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No. 33919                State of West Virginia v. Billie Dawn Hatley


Ketchum, J., concurring:


            After a thorough review of the record in this appeal, and taking into consideration the arguments made by all parties, I concur with the ultimate result in this case.
            I am writing separately to express my concern that the defendant may have been overcharged or, at a minimum, that the defendant was certainly entitled to a jury instruction on simple larceny. (See footnote 1) This Court has long recognized the distinction between robbery and simple larceny. In State v. Chambers, 22 W.Va. 779 (1883) we had one of our first opportunities to address the issue of pocketbook grabbing and concluded at Syllabus Point 2 that
                In this State the distinction between simple larceny and larceny from the person, except where it is accompanied with such force and fear, as will raise the crime to robbery, does not exist, and all larceny not amounting to robbery, is simple larceny. (page reference omitted). (emphasis in original text).

            Our decision in Chambers reflected the common law definition of robbery, a point more recently recognized by this Court in Syllabus Point 1 of State v. Harless, 168 W.Va. 707, 285 S.E.2d 461 (1981) where we held that:
                      At common law, the definition of robbery was (1) the unlawful taking and carrying away, (2) of money or goods, (3)
from the person of another or in his presence, (4) by force or putting him in fear, (5) with intent to steal the money or goods.

We also said, in Syllabus Point 2 of Harless, that:
                      At common law, robbery could be accomplished either by actual physical force or violence inflicted on the victim or by intimidating the victim by placing him in fear of bodily injury. There were no degrees or grades of common law robbery.

            Our decisions in Chambers and Harless can be simply summarized to mean that “all larceny not amounting to robbery is simple larceny” and that “robbery requires proof that the defendant used violence or fear in the theft of money or goods.” While there were no degrees or grades of robbery at common law, our Legislature has codified two degrees of robbery _ First Degree Robbery and Second Degree Robbery. First Degree Robbery is set forth at W.Va. Code, § 61-2-12(a) and provides in relevant part that:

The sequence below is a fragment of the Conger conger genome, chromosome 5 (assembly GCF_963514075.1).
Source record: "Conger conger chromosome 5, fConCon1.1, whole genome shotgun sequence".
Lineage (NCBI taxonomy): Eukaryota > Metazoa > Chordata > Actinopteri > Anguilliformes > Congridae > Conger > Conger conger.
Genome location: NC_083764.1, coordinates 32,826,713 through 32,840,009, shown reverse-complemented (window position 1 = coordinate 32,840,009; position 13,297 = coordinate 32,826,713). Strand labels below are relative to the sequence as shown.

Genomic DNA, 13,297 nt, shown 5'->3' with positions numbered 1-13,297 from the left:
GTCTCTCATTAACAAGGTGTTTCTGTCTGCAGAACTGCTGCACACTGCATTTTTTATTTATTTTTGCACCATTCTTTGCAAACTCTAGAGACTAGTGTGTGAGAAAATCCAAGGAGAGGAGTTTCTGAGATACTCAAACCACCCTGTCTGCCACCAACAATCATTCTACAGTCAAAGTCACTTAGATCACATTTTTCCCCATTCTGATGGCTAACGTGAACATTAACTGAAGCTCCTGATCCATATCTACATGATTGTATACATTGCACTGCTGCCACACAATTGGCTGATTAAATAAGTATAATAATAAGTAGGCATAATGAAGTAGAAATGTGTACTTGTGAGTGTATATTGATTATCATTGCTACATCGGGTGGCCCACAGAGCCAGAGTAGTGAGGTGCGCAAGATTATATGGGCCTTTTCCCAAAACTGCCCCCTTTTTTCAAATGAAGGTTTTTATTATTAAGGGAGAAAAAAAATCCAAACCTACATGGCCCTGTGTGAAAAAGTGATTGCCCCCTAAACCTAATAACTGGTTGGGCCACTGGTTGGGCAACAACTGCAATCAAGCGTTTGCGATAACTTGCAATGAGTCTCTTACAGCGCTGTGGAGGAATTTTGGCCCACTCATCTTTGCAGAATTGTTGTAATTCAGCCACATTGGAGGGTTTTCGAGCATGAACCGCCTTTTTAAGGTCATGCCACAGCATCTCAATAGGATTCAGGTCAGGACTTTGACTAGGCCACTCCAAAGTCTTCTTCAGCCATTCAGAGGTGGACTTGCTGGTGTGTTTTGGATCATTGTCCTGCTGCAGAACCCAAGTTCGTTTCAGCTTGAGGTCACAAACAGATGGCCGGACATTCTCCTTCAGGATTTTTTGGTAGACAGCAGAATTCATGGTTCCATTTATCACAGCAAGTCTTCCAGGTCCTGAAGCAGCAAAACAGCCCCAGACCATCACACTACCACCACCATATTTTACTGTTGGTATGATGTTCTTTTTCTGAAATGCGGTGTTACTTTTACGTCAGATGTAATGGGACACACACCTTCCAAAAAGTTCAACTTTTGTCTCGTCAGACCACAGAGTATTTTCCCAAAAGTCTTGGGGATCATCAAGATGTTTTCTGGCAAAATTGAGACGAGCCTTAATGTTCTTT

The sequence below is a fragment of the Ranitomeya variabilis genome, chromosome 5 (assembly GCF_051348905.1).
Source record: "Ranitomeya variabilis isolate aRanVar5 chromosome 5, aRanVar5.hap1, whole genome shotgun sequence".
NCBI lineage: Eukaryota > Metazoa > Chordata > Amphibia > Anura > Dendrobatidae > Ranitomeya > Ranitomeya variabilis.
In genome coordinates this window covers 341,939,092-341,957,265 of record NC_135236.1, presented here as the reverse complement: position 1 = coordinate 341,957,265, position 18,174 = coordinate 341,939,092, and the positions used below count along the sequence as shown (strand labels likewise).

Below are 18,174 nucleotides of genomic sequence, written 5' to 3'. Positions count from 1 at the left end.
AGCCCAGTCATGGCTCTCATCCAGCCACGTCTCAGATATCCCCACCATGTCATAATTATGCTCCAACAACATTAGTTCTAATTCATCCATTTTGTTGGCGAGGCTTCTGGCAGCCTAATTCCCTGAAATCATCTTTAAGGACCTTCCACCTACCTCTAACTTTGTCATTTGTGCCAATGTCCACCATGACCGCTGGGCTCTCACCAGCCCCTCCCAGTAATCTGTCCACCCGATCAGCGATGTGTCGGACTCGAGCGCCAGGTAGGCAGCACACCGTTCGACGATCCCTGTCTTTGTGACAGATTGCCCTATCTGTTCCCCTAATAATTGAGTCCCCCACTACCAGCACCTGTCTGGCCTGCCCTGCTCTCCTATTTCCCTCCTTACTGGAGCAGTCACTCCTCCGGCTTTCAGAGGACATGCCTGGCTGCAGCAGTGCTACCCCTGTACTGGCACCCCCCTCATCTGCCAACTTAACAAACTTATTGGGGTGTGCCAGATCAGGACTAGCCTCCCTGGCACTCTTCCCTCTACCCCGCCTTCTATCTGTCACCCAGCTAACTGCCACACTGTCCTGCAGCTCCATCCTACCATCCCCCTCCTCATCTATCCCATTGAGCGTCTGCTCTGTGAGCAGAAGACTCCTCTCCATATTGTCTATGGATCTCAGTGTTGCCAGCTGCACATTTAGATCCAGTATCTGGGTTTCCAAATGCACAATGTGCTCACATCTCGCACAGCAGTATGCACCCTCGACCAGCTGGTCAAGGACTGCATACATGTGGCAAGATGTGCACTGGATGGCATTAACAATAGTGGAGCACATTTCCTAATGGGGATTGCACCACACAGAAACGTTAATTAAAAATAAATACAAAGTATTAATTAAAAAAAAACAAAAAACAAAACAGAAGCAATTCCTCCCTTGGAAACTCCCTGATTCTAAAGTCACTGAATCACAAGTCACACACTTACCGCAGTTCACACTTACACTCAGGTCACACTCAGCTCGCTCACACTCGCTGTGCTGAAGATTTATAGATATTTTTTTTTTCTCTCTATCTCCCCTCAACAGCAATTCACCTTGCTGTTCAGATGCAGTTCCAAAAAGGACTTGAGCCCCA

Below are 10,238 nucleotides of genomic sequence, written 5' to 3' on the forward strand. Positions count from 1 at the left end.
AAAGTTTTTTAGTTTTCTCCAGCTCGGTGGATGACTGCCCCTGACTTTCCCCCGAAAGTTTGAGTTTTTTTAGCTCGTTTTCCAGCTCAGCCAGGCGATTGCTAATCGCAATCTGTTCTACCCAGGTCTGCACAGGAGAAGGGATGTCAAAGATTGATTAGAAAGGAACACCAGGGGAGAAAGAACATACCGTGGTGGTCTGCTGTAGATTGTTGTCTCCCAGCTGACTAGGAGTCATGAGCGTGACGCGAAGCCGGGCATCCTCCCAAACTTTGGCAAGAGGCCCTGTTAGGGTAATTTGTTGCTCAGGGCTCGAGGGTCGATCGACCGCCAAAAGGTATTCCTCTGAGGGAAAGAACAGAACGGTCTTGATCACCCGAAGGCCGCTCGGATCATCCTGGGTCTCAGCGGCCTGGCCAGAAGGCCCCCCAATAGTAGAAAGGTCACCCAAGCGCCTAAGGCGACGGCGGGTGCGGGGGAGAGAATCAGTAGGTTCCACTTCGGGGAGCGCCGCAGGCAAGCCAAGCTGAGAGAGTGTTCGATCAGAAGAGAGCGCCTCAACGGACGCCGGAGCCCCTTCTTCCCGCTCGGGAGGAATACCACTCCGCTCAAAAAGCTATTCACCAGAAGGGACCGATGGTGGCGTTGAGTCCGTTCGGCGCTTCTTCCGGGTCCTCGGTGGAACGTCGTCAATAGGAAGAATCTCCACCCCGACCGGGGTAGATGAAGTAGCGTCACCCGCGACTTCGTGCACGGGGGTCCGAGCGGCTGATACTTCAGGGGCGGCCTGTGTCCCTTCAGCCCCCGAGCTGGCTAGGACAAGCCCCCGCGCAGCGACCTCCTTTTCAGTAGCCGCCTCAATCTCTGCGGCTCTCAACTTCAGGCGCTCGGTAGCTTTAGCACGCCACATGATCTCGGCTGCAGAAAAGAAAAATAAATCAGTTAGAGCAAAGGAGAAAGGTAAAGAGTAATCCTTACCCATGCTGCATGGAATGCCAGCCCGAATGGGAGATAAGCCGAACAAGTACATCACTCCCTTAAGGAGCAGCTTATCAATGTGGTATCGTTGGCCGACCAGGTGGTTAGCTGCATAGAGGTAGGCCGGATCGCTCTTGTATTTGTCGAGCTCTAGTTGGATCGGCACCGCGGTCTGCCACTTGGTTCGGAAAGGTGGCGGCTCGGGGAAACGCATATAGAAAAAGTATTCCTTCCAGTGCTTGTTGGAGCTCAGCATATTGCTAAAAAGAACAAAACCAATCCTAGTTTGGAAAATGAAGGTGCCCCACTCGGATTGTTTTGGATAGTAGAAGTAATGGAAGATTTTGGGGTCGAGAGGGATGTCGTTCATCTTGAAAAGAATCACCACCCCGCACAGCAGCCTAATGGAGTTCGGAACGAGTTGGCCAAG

Any person who commits or attempts to commit robbery by: (1) Committing violence to the person, including, but not limited to, partial strangulation or suffocation or by striking or beating; or (2) uses the threat of deadly force by the presenting of a firearm or other deadly weapon, is guilty of robbery in the first degree . . ..

Second Degree Robbery is set forth at W.Va. Code, § 61-2-12(b) and provides in relevant part that:
                Any person who commits or attempts to commit robbery by placing the victim in fear of bodily injury by means other than those set forth in subsection (a) of this section or any person who commits or attempts to commit robbery by the use of any means designed to temporarily disable the victim, including, but not limited to, the use of a disabling chemical substance or an electronic shock device, is guilty of robbery in the second degree . . ..
            A plain reading of subsections (a) and (b) of W.Va. Code, § 61-2-12 shows that the Legislature has more or less codified the common law definition of robbery and graded the degrees of robbery according to the level of violence involved, with First Degree encompassing the more dangerous and violent forms of robbery (the common law equivalent of “robbery by force”) and Second Degree encompassing the less dangerous forms of robbery (the common law equivalent of “robbery by fear”). (See footnote 2)